But this week, a patron walked up to the circulation desk and said:
I saw signs for this Cultural Road Show - what time does the bus get here, and do you have a schedule of all the places where we'll be stopping?
Of course, obvious and honest misunderstandings like this are humorous, mainly because this approach never even occurred to anyone on the staff - and we all had a good laugh.
But then we all thought, why not plan a road trip for patrons to actually visit museums? Just because the idea didn't originate with a staff person doesn't mean we can't do it. We need to look into the feasibility of that kind of program, but we all liked the sound of it.
It reminded me of Jessamyn's recent post about the trend in library programs to do new things - sometimes, the best way to come up with new ideas is to ask patrons.
December 9th, 2010 Brian Herzog
Do you know what I enjoy more than telling people where the bathroom is? Shopping.
In case anyone is pestering you for gift ideas, they could read How To Get Good Gifts for Librarians, or use the links below to find something for the librarian in their life.
- Typographic Note Cards from my cousin Tom's collections at studiotwentysix2
- One of my favorite t-shirts
- PLA's online shop, including the cookery apron
- Make a year-end donation to the Electronic Frontier Foundation, and help fight for freedom
- Help out Cory Doctorow's self-publishing experiment, With a Little Help
- Support a library school student's effort to raise money for his graduation with a Tattooed Librarians of the Pacific Northwest calendar. Other calendars: Librarian: The Original Search Engine and Library due date calendar
- Unshelved's online store - I wear my Library Raid jacket all the time (thanks Tim)
- Assorted book- and librarian-themed items at Etsy, CafePress, Zazzle, BookLoverTshirts.com, GiftsForAGeek.com
- As seen on Swiss Army Librarian: Kate Spade book bags, Seuss Army Knife shirt, Swiss Army Librarian sticker (still available for free!)
- For more tech-oriented ideas, BoingBoing's Holiday Gift Guide has some fun and unusual suggestions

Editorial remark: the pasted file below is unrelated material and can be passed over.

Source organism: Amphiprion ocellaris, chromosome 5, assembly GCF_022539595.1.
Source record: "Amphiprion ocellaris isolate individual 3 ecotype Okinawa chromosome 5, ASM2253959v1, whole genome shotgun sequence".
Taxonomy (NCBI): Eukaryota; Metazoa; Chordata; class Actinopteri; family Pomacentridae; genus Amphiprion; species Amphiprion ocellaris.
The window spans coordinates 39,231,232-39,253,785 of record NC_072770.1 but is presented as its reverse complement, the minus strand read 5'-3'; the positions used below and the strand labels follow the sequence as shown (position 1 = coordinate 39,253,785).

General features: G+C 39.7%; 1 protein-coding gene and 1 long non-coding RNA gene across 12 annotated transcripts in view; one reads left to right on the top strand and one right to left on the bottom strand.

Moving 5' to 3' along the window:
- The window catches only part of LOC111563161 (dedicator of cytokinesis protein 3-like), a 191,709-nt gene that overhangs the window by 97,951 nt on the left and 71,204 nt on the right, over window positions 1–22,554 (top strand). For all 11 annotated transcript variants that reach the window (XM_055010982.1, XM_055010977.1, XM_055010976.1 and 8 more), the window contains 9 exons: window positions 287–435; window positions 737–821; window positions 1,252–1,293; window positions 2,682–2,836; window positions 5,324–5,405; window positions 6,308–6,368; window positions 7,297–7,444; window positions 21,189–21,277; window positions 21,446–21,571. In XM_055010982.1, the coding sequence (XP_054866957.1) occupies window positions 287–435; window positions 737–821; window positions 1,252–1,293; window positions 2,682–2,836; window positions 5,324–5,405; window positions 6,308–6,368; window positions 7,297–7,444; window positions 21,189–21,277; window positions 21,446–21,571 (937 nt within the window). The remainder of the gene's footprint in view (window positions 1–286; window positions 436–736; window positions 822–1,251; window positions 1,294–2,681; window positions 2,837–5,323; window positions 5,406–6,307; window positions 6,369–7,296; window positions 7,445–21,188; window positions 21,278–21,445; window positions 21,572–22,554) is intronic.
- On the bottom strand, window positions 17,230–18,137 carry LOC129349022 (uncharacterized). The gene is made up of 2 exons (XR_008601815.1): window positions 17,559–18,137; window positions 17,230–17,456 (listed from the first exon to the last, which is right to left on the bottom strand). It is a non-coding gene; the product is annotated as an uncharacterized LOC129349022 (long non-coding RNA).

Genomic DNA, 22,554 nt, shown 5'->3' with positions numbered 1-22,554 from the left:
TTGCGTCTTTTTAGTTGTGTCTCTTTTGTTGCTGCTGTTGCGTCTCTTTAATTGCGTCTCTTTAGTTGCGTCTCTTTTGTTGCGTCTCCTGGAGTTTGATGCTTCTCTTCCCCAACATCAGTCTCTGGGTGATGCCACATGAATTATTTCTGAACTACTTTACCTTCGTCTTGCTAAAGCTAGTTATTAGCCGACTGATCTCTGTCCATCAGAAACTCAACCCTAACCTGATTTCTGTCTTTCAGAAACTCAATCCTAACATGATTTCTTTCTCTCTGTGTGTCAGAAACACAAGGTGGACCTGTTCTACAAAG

- Update: Barbarian Librarian's Booty Shop - gifts for book people with attitude
- Update 2: More awesomeness from Boing Boing - their Charitable Giving Guide, the 2010 edition, with donation ideas such as Creative Commons, The Internet Archive, and The Gutenberg Project. And don't forget Wikipedia
- Update 3: Librarian Lump of Coal Gift Guide 2010 from 100 Scope Notes - these are great, but my favorite is the squashed rat bookmark
- Update 4: I'm sorry I forgot this one: give someone a gift membership to LibraryThing.com - 1-year or lifetime
And finally, the Washington Post's fiction critic picks special gifts for the book lover (via LISNews):
Tags: book, Books, christmas, gift, gifts, holiday, idea, ideas, librarian, libraries, Library, present, presents
December 7th, 2010 Brian Herzog
The following came in email from Peter W. Tobey, Director of Sales & Marketing for Salem Press. I thought it was something worth publicizing and supporting - check it out:
The Great Reference Idea Contest
Salem is tinkering with a way to learn more about the changing landscape of reference. In this particular instance, we're wondering about what new content areas (or emphasis) might be on the minds of students, patrons and librarians. So, we're asking.
We'd like librarians to suggest titles and/or subject areas for new reference. Everything is on the table. Every idea is welcome, covering any subject. Our hope is that librarians will ask for the reference their patrons and students need but can't find.
The first three librarians whose suggestions on any specific subject become new Salem Press reference will receive that reference free. That's it, very simple: Be among the first three with an idea and we'll give you the reference when (and if) we publish it.
Librarians should email email@example.com with their ideas. Librarians may submit as many ideas as they'd like. In fact, the more the merrier.
For a press release on the program, click Press Release. Hope you enjoy this...
Peter W. Tobey
Director, Sales & Marketing
Voice: (201) 968-9599
I appreciate publishers taking an interest in the development and future direction of the library world, and this cooperative approach to identify need, rather than just pushing whatever they have to sell.
I haven't come up with any earth-shattering ideas, but I'll definitely submit something.
(Image: energy-saving light bulb by AA, a Creative Commons Attribution (2.0) image from sloth_rider's photostream)
Tags: crowdsource, crowdsourcing, evolution, idea, ideas, innovation, libraries, Library, public, reference, salem press